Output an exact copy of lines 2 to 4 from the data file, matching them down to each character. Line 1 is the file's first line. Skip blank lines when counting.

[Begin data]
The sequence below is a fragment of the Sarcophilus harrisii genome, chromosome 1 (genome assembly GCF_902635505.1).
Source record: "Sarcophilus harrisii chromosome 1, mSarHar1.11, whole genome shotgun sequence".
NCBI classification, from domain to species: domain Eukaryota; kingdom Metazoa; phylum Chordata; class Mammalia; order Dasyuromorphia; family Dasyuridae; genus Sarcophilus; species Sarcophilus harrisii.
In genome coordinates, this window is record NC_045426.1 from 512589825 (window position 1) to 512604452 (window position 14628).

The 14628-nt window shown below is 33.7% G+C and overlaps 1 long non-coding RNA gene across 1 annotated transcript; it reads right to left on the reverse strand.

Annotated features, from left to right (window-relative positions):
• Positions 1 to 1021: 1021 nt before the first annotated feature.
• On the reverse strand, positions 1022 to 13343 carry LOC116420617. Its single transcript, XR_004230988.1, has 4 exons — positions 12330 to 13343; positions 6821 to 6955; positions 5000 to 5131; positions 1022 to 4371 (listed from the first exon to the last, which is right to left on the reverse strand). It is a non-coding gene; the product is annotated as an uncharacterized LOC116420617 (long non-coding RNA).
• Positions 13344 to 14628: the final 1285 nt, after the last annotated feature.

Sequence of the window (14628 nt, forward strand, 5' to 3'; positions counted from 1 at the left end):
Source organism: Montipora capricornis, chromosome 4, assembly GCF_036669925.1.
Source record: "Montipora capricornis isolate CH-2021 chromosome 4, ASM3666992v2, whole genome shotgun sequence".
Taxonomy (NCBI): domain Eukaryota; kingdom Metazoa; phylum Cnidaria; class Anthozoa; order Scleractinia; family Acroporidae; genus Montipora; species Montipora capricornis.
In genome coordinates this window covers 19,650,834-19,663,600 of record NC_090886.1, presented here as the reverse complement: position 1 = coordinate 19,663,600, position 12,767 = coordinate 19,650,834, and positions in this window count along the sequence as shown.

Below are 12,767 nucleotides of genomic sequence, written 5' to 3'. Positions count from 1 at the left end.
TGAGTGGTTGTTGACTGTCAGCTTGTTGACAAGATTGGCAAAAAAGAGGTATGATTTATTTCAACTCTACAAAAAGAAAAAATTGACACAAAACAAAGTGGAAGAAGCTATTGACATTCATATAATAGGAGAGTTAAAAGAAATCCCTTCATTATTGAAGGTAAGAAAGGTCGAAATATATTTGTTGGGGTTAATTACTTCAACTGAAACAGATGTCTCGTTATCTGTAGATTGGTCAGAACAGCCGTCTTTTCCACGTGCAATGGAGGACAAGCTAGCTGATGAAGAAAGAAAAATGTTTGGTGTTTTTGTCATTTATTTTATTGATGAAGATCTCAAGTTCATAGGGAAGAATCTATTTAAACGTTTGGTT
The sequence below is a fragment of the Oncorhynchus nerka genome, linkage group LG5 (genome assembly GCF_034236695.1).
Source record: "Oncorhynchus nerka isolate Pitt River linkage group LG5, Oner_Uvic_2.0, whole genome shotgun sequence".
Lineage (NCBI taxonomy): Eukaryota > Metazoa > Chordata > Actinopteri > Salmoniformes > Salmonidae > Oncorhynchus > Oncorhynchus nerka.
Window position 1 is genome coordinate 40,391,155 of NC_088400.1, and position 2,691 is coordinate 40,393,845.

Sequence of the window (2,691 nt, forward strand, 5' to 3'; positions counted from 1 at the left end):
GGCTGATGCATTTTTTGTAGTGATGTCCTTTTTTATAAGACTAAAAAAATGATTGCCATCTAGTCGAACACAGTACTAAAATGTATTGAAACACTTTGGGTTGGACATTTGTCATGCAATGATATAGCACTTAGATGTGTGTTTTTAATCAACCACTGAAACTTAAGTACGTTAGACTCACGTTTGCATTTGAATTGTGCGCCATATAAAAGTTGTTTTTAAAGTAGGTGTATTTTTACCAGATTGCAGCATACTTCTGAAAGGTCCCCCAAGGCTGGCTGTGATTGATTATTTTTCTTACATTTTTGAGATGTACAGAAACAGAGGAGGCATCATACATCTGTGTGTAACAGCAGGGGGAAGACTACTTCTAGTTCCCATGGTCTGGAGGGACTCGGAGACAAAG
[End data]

Source record: "Sarcophilus harrisii chromosome 1, mSarHar1.11, whole genome shotgun sequence".
NCBI classification, from domain to species: domain Eukaryota; kingdom Metazoa; phylum Chordata; class Mammalia; order Dasyuromorphia; family Dasyuridae; genus Sarcophilus; species Sarcophilus harrisii.
In genome coordinates, this window is record NC_045426.1 from 512589825 (window position 1) to 512604452 (window position 14628).